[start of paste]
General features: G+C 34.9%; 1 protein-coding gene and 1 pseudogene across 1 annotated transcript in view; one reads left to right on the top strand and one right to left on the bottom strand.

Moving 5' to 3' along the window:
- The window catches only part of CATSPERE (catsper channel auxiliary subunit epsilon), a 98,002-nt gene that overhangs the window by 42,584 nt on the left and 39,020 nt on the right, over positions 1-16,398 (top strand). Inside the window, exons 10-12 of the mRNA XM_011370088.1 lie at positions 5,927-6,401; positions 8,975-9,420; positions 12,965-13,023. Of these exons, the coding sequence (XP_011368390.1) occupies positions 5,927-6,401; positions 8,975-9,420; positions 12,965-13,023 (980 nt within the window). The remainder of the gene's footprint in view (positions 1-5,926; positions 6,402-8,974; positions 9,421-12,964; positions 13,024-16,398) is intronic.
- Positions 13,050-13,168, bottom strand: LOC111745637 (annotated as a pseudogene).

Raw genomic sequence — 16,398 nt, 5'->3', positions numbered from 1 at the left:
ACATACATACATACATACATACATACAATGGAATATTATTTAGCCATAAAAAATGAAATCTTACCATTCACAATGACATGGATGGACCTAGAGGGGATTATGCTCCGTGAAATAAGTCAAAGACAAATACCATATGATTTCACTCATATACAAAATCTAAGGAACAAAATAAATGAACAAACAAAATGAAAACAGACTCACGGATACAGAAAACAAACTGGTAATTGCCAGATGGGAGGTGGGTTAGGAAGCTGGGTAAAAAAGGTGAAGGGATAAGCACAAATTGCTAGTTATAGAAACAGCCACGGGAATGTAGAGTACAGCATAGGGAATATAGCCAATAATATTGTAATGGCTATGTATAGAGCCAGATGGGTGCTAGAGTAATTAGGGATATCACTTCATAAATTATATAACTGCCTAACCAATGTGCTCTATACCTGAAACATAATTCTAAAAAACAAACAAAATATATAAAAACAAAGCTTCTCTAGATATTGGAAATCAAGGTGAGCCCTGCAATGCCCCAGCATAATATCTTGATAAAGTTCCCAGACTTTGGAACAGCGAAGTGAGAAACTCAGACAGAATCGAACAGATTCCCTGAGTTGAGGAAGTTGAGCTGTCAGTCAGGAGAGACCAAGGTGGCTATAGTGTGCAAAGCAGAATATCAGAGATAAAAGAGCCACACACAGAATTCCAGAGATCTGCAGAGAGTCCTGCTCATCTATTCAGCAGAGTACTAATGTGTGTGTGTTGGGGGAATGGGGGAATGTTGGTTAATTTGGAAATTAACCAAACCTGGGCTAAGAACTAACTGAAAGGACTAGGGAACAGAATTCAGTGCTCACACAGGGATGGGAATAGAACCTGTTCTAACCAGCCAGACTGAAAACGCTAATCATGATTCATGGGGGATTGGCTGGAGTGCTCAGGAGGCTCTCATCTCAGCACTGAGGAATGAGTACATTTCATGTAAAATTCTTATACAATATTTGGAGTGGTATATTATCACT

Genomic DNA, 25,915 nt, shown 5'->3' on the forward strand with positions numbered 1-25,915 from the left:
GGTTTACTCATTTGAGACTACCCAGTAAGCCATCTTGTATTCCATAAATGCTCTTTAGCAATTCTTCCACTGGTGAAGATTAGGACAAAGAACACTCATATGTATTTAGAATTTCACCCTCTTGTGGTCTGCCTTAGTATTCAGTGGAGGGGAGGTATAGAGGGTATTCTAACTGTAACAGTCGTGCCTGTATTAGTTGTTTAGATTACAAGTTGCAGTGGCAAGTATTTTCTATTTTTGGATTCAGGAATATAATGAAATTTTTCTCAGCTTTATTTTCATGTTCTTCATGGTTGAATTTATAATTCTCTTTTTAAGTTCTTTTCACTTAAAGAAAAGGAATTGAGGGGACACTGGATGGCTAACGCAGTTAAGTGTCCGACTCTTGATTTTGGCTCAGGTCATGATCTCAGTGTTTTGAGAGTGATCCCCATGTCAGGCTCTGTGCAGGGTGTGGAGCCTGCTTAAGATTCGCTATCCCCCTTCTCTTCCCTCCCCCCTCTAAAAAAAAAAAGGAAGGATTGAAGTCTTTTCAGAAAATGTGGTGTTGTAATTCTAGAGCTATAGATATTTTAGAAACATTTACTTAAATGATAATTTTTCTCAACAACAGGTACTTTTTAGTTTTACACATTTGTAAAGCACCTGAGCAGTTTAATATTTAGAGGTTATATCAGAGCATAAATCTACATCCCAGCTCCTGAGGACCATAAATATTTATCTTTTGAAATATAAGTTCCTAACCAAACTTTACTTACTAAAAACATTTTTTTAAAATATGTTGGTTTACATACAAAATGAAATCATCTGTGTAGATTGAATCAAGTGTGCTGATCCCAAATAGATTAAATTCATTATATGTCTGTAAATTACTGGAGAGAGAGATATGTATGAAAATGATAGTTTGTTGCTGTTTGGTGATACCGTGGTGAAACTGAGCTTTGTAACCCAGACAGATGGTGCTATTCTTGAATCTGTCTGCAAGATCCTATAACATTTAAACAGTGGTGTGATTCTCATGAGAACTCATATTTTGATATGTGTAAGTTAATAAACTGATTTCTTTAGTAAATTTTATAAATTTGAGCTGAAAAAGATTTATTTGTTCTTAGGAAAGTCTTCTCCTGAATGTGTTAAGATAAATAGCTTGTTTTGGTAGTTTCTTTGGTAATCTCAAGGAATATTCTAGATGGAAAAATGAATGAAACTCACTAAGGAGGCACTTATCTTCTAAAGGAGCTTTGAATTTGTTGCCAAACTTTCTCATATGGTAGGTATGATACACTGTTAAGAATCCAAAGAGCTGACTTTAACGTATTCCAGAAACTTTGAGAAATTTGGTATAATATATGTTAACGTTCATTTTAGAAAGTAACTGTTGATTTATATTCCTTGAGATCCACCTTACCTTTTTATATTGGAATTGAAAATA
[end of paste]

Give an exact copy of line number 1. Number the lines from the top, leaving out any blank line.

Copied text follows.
General features: G+C 34.9%; 1 protein-coding gene and 1 pseudogene across 1 annotated transcript in view; one reads left to right on the top strand and one right to left on the bottom strand.